Before Constantine I issued the Edict of Milan in 313, it was illegal to practice the Christian faith in the Roman Empire. In fact, many religious sects were outlawed before the Edict was issued. The Edict mentions Christians specifically, but it also makes it clear that “others” will also have the “full authority to observe that religion which they prefer.” This tolerant atmosphere was short-lived: less than a century later, the emperor Theodosius I would declare Christianity the official religion of the Roman Empire.
The line from Constantine’s Edict to Theodosius’ momentous declaration is usually portrayed as a very direct one, but there was a significant reversal in between. In 361, Constantine’s nephew Flavius Claudius Julianus became emperor. He only reigned for a short time, dying in battle with Persia in 363. However, he made a valiant attempt during his reign to stem the tide of Christianity and restore the worship of the Hellenic gods. His contempt for Christianity was quite extreme: he referred to Christians as “Galileans” and churches as “charnel houses” in Against the Gallileans, his treatise opposing the faith. Of course, the young emperor failed and the victors gave him the name by which he is remembered today: Julian the Apostate.
Sixteen centuries later, an American admirer of Julian’s resurrected the vanquished emperor as a character in a historical novel. As a narrative description of Christianity’s triumph, and the atrocities and compromises that secured it, Gore Vidal’s Julian can’t be beat. Buy it here.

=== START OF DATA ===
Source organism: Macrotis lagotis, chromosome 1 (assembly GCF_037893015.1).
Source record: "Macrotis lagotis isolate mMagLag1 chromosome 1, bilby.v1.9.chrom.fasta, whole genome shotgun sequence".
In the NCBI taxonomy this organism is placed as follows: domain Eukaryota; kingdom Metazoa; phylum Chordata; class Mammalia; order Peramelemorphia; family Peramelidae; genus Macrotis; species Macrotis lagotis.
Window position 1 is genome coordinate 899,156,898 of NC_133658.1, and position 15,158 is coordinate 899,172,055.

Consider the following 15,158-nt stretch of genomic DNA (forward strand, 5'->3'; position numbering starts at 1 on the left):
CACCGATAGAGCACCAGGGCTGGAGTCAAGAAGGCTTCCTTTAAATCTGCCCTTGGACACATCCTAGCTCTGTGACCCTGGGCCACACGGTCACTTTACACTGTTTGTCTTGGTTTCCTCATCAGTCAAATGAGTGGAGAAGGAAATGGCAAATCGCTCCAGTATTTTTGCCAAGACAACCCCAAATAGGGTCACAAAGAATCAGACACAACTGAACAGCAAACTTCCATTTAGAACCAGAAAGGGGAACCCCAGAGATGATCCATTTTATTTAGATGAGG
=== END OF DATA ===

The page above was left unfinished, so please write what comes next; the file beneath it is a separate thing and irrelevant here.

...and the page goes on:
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The philosophic tradition with the strongest emphasis on “realism,” as opposed to “idealism,” is undoubtedly the British. From the empirical philosophy of John Locke to the economic theories of Adam Smith, the great contributions of British philosophy have almost all been of a “realist” bent. There have been British idealists, though. Perhaps the most famous was Bishop Berkeley, who called his theory “immaterialism” and summed it up with the Latin expression, “Esse est percipi” or “To be is to be perceived.” This is the phrase by which Berkeley is largely remembered today, but he expounded his theory over hundreds of pages in his Treatise Concerning the Principles of Human Knowledge and his Three Dialogues between Hylas and Philonous.
But as the theories grew more elaborate the refutations grew more abrupt. After reading Berkeley’s work, the writer and critic Dr. Samuel Johnson simply kicked a large stone and shouted, “I refute it thus!” This habit of glib refutation continued for centuries. Another famous realist was Bertrand Russell, who wrote on everything from the foundations of mathematics to the case for nuclear disarmament. During one of his seminars at Oxford, a student who recently arrived from Austria argued that it was impossible to prove anything using sense data alone. Russell amused his class by running about and looking under chairs for a rhinoceros. When he couldn’t find one, he declared the non-presence of a rhino in the room proven. But, in this case, the joke was on Russell. The student he was arguing with was Ludwig Wittgenstein. While Russell’s works of pure philosophy are almost completely ignored today, Wittgenstein is considered by many to be the most important philosopher of the twentieth century.
Another great debate between an idealist and a realist was a famous 10 minute encounter between Wittgenstein and Karl Popper. Read a wonderful account of that debate here.
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